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The Blacks
Sensory feat of a supreme kind

By Soma
February 4, 2000
The Iranian

The House of Khorshid is not where the sun is trapped. If it weren't for the design, looked at from above, streaked with concrete slabs that shoot off a concrete semi-circle, it would have been the ultimate misnomer. In fact, the sun has no way of finding its way into the opaque, black-bean-shaped stage. It opened in Tehran last month to house a play, appropriately called SIAHA.

But the choice of location is hardly accidental. Should we say, rather, that the chance occurrence which brought the director of the play, Hamed Mohammad-Taheri, face to face with the basement of the City Theater, was part of the reason which gave birth to the staging of Genet's THE BLACKS.

The play is studded with imagery and language to confuse those witnessing its re-enactment on stage. So much is admitted by Archibald Absalom Wellington, the first character we meet: "This evening we shall perform for you. But in order that you remain comfortably settled in your seats in the presence of the drama that is unfolding here, in order that you be assured that there is no danger that such a drama will worm its way into your precious lives, we shall have the decency ­ a decency learned from you ­ to make communication impossible." Never is the audience let alone to feel comfortable before the spectacle. Never is he allowed to grasp in one fell swoop the meaning of words that come at him with relentless force.

Correctly speaking, there are no audiences in this play, merely spectators. There is nothing to understand (to hear) but everything to gloat over, to see. Genet's language defies meaning, "One can dream of an art that would be a profound web of symbols," he says in another place, "of speaking to the audience in a language in which nothing is said but everything is portended." Perhaps this is one reason that he is regarded as "one of the five most important playwrights" of the West ­ his ability to write for stage, the visual power of his dramatic language.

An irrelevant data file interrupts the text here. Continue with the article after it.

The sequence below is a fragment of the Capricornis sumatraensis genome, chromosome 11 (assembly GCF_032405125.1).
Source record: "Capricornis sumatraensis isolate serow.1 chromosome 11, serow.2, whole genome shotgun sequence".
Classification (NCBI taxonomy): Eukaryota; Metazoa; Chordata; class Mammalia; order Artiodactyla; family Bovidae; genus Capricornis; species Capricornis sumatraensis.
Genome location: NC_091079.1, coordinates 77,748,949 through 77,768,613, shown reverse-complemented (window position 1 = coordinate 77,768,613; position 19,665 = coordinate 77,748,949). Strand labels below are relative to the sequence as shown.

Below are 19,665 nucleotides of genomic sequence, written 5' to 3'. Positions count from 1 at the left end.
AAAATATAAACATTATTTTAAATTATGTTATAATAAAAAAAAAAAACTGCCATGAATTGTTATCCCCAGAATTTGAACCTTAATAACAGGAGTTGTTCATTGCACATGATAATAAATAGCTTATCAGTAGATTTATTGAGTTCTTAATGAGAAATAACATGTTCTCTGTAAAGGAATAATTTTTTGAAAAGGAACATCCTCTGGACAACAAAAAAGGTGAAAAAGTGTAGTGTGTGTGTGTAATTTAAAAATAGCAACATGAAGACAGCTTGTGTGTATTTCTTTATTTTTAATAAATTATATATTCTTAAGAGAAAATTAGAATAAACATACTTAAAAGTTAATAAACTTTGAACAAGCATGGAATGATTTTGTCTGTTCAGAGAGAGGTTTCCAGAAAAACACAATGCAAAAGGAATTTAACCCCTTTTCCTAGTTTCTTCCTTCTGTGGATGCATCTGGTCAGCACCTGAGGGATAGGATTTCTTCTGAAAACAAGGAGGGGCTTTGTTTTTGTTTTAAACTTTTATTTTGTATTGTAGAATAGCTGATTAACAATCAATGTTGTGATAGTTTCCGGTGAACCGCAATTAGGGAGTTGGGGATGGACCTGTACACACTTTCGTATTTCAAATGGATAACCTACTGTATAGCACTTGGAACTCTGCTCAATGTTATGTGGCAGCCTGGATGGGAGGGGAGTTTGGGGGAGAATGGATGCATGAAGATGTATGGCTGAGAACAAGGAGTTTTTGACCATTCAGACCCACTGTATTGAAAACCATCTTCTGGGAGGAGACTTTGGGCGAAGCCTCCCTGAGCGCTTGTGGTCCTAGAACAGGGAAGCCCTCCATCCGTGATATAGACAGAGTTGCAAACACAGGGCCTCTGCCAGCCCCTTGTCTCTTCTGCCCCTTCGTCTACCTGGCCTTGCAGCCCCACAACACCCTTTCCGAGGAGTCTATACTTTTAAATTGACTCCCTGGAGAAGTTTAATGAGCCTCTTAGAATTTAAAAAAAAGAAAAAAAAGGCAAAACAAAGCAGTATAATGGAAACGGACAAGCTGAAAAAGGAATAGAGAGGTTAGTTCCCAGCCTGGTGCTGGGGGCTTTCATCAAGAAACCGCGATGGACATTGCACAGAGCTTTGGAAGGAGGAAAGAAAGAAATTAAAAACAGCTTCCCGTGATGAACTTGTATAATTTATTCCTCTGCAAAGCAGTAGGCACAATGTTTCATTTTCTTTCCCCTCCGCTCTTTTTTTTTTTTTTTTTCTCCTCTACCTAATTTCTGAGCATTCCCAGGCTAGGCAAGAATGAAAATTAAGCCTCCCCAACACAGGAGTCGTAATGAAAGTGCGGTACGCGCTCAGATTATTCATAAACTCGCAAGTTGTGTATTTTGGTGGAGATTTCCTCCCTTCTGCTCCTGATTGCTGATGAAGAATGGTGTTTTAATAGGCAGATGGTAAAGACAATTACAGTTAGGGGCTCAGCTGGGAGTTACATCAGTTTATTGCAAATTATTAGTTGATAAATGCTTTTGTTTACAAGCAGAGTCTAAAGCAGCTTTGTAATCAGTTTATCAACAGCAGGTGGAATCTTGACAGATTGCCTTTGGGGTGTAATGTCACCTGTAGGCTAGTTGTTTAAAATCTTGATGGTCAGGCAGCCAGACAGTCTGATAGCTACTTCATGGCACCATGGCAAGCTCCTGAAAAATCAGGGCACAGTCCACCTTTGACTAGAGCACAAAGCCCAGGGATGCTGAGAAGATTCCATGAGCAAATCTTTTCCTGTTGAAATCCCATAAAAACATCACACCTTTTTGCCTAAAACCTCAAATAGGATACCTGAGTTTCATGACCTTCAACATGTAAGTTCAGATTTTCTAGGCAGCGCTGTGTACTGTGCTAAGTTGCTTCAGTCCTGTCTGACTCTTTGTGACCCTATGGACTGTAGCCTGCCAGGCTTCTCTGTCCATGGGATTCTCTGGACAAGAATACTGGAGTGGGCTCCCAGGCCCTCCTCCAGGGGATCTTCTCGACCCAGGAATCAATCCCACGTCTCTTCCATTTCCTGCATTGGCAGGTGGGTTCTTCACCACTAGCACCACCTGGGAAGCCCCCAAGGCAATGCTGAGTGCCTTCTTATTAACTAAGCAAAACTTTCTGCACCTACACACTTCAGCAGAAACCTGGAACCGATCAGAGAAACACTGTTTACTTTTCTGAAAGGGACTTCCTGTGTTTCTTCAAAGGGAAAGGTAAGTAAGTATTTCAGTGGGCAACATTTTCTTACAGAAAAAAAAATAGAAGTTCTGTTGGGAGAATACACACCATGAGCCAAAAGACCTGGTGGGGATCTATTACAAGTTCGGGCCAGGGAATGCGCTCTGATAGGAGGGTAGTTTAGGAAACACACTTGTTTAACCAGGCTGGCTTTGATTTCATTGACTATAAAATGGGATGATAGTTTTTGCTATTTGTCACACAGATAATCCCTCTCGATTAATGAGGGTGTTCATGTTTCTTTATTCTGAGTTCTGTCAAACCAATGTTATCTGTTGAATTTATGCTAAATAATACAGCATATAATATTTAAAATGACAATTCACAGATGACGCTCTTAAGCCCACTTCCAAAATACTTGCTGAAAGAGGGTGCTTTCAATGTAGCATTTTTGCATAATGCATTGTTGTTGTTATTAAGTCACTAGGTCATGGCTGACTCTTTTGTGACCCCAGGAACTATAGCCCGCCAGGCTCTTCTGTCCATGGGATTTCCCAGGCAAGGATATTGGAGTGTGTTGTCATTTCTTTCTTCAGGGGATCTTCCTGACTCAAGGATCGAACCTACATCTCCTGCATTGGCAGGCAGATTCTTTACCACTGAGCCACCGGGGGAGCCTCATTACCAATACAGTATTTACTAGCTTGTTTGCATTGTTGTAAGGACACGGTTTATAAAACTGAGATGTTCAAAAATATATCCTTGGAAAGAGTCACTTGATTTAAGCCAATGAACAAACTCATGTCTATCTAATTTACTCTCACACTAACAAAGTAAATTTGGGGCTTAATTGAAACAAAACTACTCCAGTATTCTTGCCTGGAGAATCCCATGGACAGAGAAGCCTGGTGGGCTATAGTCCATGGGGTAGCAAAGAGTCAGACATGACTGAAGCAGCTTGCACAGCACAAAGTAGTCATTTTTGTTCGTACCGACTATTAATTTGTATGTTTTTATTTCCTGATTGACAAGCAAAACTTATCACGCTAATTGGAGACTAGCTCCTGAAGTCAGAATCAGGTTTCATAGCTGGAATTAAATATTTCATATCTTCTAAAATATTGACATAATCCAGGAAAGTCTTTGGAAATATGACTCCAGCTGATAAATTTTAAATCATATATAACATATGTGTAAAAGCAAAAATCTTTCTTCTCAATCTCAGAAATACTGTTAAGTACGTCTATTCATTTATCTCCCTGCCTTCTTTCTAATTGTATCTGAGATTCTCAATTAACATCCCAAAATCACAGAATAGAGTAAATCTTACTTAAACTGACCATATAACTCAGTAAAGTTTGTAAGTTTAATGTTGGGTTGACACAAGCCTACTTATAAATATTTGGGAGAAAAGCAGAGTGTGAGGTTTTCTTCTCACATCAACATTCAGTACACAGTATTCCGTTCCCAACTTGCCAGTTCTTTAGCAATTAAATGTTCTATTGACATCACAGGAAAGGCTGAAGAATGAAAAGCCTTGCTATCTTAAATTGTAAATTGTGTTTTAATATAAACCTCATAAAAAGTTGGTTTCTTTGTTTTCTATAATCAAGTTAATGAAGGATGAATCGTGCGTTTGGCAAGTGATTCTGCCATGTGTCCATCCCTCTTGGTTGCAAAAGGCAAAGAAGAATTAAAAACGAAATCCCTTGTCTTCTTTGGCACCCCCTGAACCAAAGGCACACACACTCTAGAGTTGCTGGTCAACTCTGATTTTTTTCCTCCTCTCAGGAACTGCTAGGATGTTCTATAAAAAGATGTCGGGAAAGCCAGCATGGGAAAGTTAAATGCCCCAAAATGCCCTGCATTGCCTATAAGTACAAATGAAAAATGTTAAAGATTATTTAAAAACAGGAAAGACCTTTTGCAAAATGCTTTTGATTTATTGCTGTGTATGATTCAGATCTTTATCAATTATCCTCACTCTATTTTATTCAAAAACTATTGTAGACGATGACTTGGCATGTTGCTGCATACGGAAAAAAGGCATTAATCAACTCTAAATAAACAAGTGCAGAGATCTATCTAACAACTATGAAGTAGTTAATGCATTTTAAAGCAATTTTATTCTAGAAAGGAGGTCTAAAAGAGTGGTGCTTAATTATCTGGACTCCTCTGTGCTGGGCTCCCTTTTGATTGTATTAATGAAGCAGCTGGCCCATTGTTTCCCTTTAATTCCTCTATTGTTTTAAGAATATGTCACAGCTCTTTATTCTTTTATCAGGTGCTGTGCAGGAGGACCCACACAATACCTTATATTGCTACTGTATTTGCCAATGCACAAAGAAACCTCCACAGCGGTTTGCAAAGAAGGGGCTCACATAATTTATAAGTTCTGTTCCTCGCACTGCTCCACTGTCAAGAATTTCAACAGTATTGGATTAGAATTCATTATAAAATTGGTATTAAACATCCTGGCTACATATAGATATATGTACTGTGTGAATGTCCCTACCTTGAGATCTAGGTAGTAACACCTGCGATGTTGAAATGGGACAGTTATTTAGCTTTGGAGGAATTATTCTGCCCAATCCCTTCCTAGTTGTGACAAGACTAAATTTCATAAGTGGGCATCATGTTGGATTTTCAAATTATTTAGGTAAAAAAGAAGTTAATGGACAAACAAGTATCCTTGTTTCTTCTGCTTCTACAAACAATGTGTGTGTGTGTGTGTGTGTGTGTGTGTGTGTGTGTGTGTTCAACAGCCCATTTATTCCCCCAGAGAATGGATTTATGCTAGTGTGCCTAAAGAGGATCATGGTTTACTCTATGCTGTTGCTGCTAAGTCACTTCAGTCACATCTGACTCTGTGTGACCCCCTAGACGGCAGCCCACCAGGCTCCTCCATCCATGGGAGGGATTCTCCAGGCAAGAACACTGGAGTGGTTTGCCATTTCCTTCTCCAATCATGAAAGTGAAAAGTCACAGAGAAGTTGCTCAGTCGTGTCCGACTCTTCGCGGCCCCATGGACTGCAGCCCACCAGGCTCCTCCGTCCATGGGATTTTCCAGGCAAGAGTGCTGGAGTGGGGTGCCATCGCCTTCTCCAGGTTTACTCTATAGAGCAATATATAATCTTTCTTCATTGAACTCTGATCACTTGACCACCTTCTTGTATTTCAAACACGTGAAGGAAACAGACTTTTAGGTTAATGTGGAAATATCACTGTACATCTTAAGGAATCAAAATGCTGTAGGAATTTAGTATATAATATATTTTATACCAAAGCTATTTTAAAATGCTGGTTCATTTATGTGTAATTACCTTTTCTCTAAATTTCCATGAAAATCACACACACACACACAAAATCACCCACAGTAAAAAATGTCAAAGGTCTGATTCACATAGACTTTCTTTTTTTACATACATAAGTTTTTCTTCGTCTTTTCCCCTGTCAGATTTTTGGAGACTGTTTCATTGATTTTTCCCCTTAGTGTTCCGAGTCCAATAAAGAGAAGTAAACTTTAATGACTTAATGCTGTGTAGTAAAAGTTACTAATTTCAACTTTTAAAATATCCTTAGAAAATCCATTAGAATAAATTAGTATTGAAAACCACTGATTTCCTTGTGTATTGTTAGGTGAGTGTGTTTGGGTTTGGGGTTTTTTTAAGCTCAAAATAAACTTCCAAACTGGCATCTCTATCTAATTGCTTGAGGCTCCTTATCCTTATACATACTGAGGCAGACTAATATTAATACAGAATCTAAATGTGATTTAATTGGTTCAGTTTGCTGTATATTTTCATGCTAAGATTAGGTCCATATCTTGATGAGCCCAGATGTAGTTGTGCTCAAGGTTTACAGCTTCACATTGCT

But why was this play chosen. Mohammad-Taheri is elliptical. In an interview with ASR-E AZADEGAN, on the eve of the play's premier, he betrays nothing. "I don't know why I chose it, it just felt right," he says evadingly. "You have to go and see it for yourself." And, true to the tradition of modern French intellectuals, he renounces the Arts en mass. Asked by the interviewer, perhaps to salvage something, whether he at least cherishes the dramatic arts, he answers unyieldingly that he doesn't even enjoy theater that much.

So, why should we, as "spectators", go and see the play? Is there something here that smacks of directorial self-indulgence, of spoiled-child once-émigré intellection that will send us howling once the whole thing is over?

SIAHA is a sensory feat of a supreme kind. Mohammad-Taheri has been able to grasp and enact a play that has confounded and hamstrung many that have tried to approach it. To be sure, he has left nothing undisturbed. Not simply the stage direction (which is conventionally not followed to the letter) but also the text has been tampered with. The opening act, the set, the actors and actions, the music and the ending have all seen a marked re-styling, so much so that one can claim that the director has created something totally new ­ a definite sign of creative output and outpour. "Death, Mime, Encounter!" he says in the brochure. "This theater has spawned from our encounter: Genet, the Text, House of Khorshid, the translator, Seventy Tombstones, Royaii, Hossein, Afshin, and death." A statement that can be significant in itself, "each being a horizon in the skull of encounter." Grisly stuff.